Lecture
1:
Linear
Response
Theory
Last
semester
in
8.511,
we
discussed
linear
response
theory
in
the
context
of
charge
screening
and
the
freefermion
polarization
function.
This
theory
can
be
extended
to
a
much
wider
range
of
areas,
however,
and
is
a
very
useful
tool
in
solid
state
physics.
We’ll
begin
this
semester
by
going
back
and
studying
linear
response
theory
again
with
a
more
formal
approach,
and
then
returning
to
this
like
superconductivity
a
bit
later.
1.1
Response
Functions
and
the
Interaction
Representation
In
solid
state
physics,
we
ordinarily
think
about
manybody
systems,
with
something
on
the
order
of
10
23
particles.
With
so
many
particles,
it
is
usually
impossible
to
even
think
about
a
wave
function
for
the
whole
system.
As
a
result,
it
is
often
more
useful
for
us
to
think
in
terms
of
the
macroscopic
observable
behaviors
of
systems
rather
than
their
particular
microscopic
states.
One
example
of
such
a
macroscopic
property
is
the
magnetic
susceptibility
χ
H
≡
∂M
,
which
∂H
is
a
measure
of
the
response
of
the
net
magnetization
M
of
a
system
to
an
applied
magnetic
field
H
(
�
r,
t
).
This
is
the
type
of
behavior
we
will
be
thinking
about:
we
can
mathematically
probe
the
system
with
some
perturbing
external
probe
or
field
(
e.g.
H
(
�
r,
t
)),
and
try
to
predict
what
the
system’s
response
will
be
in
terms
of
the
expectation
values
of
some
observable
quantities.
Let
ˆ
H
be
the
full
manybody
Hamiltonian
for
some
isolated
system
that
we
are
interested
in.
We
spent
most
of
8.511
thinking
about
how
to
solve
for
the
behavior
of
a
system
governed
by
ˆ
H
.
As
interesting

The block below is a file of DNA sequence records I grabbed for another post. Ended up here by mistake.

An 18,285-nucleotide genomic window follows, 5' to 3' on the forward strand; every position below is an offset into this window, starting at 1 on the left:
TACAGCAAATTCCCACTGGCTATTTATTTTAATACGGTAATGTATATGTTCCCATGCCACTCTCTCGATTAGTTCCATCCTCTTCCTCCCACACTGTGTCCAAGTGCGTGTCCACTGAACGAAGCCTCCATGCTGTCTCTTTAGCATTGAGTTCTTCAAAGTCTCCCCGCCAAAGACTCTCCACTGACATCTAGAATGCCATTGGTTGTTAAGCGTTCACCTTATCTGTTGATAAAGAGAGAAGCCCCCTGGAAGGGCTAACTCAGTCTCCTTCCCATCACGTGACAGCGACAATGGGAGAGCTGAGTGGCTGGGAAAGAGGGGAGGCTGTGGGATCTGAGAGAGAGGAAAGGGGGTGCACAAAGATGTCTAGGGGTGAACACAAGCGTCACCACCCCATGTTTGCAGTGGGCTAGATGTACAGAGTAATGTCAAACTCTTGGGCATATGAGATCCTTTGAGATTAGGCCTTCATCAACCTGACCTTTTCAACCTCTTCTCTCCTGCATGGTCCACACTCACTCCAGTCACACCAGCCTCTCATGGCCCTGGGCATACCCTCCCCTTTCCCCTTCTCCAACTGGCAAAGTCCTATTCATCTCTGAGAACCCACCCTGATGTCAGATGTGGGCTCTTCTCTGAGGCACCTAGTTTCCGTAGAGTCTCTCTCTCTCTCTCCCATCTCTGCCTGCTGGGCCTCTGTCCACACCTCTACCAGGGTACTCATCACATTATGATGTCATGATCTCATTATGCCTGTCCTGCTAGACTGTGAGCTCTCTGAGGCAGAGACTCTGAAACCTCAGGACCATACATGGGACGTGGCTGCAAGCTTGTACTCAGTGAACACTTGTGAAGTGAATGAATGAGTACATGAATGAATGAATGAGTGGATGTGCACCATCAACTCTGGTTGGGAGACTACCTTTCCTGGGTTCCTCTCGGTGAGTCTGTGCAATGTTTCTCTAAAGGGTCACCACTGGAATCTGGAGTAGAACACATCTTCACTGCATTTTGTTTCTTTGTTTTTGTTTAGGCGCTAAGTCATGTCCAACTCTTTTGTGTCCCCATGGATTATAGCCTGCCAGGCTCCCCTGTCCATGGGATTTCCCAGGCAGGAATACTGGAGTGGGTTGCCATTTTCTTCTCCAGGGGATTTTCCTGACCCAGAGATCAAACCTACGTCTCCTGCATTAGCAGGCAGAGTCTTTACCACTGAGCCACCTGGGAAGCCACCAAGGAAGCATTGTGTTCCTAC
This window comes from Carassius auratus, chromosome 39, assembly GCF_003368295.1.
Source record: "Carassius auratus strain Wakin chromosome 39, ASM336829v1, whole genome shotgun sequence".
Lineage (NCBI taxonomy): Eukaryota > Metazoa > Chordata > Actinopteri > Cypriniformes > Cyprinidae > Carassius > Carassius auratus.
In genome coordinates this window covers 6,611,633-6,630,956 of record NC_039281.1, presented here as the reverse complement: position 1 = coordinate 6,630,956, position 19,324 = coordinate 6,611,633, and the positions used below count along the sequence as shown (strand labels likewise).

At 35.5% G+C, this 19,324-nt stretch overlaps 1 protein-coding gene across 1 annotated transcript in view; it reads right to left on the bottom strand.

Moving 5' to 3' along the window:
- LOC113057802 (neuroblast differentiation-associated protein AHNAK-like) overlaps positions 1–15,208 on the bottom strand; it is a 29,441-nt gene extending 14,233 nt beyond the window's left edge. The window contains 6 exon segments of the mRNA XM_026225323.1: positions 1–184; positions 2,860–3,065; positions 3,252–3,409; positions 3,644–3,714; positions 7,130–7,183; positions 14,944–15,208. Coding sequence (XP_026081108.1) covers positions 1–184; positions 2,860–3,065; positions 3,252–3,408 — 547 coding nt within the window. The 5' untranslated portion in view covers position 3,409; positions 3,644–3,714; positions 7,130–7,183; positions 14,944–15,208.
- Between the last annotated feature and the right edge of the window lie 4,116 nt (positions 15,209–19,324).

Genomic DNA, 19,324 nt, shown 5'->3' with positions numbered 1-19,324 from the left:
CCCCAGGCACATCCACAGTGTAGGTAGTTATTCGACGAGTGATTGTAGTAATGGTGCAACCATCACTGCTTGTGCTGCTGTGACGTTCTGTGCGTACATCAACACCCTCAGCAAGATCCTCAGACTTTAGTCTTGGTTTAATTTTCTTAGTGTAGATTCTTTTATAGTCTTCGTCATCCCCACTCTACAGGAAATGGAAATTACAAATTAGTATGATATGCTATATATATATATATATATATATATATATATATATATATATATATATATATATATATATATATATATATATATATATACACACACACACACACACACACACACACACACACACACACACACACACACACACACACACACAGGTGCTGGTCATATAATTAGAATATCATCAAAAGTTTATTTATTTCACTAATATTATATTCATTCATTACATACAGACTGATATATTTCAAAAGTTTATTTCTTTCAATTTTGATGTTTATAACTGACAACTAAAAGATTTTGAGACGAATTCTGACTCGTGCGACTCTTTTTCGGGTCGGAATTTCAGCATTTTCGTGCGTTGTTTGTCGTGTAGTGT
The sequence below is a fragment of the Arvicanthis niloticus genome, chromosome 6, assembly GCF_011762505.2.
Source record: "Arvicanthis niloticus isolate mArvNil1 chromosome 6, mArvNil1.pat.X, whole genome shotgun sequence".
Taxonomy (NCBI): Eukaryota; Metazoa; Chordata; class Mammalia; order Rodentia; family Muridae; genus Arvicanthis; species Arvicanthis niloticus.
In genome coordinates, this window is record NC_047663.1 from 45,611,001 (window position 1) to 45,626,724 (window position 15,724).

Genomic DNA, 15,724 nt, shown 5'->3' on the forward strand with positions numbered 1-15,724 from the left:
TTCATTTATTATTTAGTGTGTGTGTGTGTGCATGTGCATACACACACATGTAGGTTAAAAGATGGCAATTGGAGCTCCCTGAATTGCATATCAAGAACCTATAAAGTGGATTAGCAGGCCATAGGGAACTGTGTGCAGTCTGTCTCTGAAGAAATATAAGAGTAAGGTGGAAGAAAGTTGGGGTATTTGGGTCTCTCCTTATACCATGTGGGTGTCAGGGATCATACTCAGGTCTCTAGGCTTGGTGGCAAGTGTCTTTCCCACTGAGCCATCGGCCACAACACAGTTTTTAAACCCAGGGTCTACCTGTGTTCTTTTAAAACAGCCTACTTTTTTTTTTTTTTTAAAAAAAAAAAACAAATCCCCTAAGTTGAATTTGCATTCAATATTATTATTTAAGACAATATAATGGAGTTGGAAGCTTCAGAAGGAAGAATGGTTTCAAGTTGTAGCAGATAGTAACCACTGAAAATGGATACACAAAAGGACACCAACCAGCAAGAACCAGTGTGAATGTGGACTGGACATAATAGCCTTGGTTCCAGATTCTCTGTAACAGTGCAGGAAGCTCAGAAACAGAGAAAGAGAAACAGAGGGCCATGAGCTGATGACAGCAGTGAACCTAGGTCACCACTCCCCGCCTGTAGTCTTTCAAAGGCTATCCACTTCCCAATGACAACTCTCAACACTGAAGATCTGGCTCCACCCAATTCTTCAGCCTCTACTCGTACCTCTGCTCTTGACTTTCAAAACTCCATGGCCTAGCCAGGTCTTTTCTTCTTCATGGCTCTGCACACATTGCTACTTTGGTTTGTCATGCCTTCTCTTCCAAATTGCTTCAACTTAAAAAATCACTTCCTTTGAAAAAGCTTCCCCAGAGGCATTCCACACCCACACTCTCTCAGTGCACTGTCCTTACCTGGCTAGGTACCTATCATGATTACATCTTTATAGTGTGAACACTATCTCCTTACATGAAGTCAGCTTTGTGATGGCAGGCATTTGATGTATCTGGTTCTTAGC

as
that
behavior
may
be,
we
will
now
consider
that
to
be
a
solved
problem.
That
ˆ
is,
we
will
assume
the
existence
of
a
set
of
eigenkets
{
n
�}
that
diagonalize
H
with
associated
eigenvalues
(energies)
E
n
.
In
addition
to
ˆ
H
,
we
now
turn
on
an
external
probe
potential
V
ˆ
,
such
that
the
total
Hamil
tonian
H
T
ot
satisfies:
ˆ
ˆ
H
T
ot
=
H
+
V
ˆ
(1.1)
In
particular,
we
are
interested
in
probe
potentials
that
arise
from
the
coupling
of
some
external
scalar
or
vector
field
to
some
sort
of
“density”
in
the
sample.
For
example,
the
external
field
can
be
an
electric
potential
U
(
�
r,
t
),
which
couples
to
the
electronic
charge
density
ρ
ˆ(
�
r
)
such
that
�
ˆ
V
=
d�
r
ˆ
ρ
(
�
r
)
U
(
�
r,
t
)
(1.2)
V
where
the
electron
density
operator
ˆ
ρ
(
�
r
)
is
given
by
N
�
ˆ
ρ
(
�
r
)
=
δ
(
�
r
−
�
r
i
)
(1.3)
i
=1
1
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�
�
�
�
�
�
�
�
�
�
Response
Functions
and
the
Interaction
Representation
2
In
first
quantized
language,
with
r�
i
being
the
position
of
electron
i
the
N
electron
system.
In
second
quantized
notation,
recall
ρ
ˆ(
�
r
)
=
Ψ
†
(
�
r
)
Ψ
(
�
r
)
(1.4)
where
Ψ
†
(
�
r
)
and
Ψ
(
�
r
)
are
the
electron
field
creation
and
annihilation
operators,
respectively.
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 Fall '09
 PatrickLee
 Charge, Polarization, electron density, ˆr, linear response theory, interaction representation

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